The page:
He would have analyzed not only the meter, but the diction, and pointed out where the poet had used a Latinate or an Anglo-Saxon word (not to mention, in Pound's case, Greek, Chinese, etc.). If possible he would have reproduced an earlier version of the same poem to speculate on choices the poet had made, or versions by different authors from the same source material, comparing and discussing the differences in each one. Often he had drawn what resembled thought balloons leading out from various lines and words, containing tidbits from letters, critical remarks, and background material glossing the poem. There was seldom a square inch of blank space on the yards-long piece of butcher paper where he had scribbled his notes. In the case of the Cantos, especially, there is already a great deal of glossary material available in the excellent companion text by Terrell, but Tom went far beyond those notes to give us a depth and texture that brought the poetry vividly to life.

He further enriched the lectures with details, not only about the life of whatever poet we were discussing, but his contemporaries, the historical milieu from which his work sprang, and, especially in the case of Pound, details about some of the historical moments and classical literature that inspired the poetry, toggling with equal authority between Chinese dynasties and Medieval courts, Homeric Greece and wartime London. Often it would require the entire three-hour lecture to begin to communicate a sense of his many-layered approach to a single poem. He would pace back and forth before the door, pausing to refer to it occasionally or recite some part of a poem by heart, or to play us a recording of a poem from a little boom box he kept close at hand. One can see that it would be difficult to interrupt him with one's own half-formed opinions once he got going.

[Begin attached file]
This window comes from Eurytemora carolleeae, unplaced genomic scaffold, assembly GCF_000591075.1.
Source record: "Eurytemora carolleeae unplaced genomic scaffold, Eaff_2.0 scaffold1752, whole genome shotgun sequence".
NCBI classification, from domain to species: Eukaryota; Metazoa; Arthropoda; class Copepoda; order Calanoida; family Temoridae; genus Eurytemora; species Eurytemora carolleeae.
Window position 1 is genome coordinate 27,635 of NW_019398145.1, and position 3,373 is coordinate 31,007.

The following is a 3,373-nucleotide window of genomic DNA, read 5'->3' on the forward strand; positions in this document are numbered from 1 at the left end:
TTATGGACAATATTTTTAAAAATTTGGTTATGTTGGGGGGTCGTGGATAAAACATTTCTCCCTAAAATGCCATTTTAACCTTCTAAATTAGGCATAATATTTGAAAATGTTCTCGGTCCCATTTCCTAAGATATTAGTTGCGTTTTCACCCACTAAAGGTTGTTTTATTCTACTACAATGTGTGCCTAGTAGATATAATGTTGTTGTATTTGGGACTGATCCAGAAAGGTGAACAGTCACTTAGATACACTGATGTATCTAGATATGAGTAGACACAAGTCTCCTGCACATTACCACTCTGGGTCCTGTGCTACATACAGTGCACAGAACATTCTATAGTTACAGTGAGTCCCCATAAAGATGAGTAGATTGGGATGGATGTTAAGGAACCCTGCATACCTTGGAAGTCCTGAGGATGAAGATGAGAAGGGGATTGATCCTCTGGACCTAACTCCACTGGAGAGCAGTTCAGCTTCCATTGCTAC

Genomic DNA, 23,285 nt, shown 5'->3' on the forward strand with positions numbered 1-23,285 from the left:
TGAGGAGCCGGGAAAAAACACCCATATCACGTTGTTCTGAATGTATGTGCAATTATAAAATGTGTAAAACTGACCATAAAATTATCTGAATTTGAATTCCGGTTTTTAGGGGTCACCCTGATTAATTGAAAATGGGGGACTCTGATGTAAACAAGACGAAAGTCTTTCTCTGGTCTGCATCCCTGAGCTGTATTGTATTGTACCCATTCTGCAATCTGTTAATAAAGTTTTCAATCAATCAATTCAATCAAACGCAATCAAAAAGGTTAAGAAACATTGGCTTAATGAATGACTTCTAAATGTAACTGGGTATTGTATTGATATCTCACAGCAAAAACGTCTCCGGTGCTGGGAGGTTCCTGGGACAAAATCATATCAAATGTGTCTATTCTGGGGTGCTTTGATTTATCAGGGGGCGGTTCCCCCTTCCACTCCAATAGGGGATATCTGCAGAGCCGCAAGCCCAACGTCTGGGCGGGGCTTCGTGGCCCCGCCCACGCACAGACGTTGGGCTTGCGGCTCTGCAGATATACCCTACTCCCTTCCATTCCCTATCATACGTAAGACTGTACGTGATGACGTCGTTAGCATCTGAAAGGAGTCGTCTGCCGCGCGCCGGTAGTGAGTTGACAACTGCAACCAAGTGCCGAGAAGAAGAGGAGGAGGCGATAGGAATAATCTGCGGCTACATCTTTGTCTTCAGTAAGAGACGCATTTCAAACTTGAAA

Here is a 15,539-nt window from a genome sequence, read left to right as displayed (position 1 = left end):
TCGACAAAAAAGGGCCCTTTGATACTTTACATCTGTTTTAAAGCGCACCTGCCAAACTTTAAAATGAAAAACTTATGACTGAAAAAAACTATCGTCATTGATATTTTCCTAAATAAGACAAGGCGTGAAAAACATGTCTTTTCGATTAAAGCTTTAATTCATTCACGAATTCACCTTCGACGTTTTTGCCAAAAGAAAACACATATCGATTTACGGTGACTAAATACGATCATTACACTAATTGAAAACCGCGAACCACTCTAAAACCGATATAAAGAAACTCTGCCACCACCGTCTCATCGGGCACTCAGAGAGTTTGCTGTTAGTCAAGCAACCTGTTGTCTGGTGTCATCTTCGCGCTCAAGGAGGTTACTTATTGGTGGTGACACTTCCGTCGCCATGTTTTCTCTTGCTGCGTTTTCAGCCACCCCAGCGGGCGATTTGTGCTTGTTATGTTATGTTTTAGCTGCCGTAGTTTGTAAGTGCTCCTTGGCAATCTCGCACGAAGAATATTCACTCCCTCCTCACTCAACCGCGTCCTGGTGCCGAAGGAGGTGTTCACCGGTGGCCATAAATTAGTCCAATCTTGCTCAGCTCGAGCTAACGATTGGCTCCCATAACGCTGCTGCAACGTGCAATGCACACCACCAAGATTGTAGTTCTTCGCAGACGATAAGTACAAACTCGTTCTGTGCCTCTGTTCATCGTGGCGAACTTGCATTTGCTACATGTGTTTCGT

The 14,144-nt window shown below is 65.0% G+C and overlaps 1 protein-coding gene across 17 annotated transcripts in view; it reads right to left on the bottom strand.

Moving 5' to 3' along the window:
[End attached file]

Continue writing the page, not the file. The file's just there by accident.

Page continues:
Which is not to say that it was a passive sort of performer-and-audience environment. Tom welcomed questions, and would often ask us something about a poem to test our attention and see what insights we had. An unexpected response might prompt a new direction in his own thoughts, or it might be passed over entirely, only to be taken up unexpectedly an hour or a week later. I have been told that he has mellowed a great deal from even 10 years ago, when he was known to hold students for an hour after class, if a lecture was really cooking. He seldom held us more than half an hour after class was supposed to end, and never got angry – at least not at any of us. But the depth of his own passion and erudition discouraged the kind of speaking-to-hear-myself-talk blatherings that so often waste everyone's time, even in graduate-level classes. His intense focus made us focus, too, and the tone of the lectures on our part was an active listening, from which he seemed to draw energy as he went along.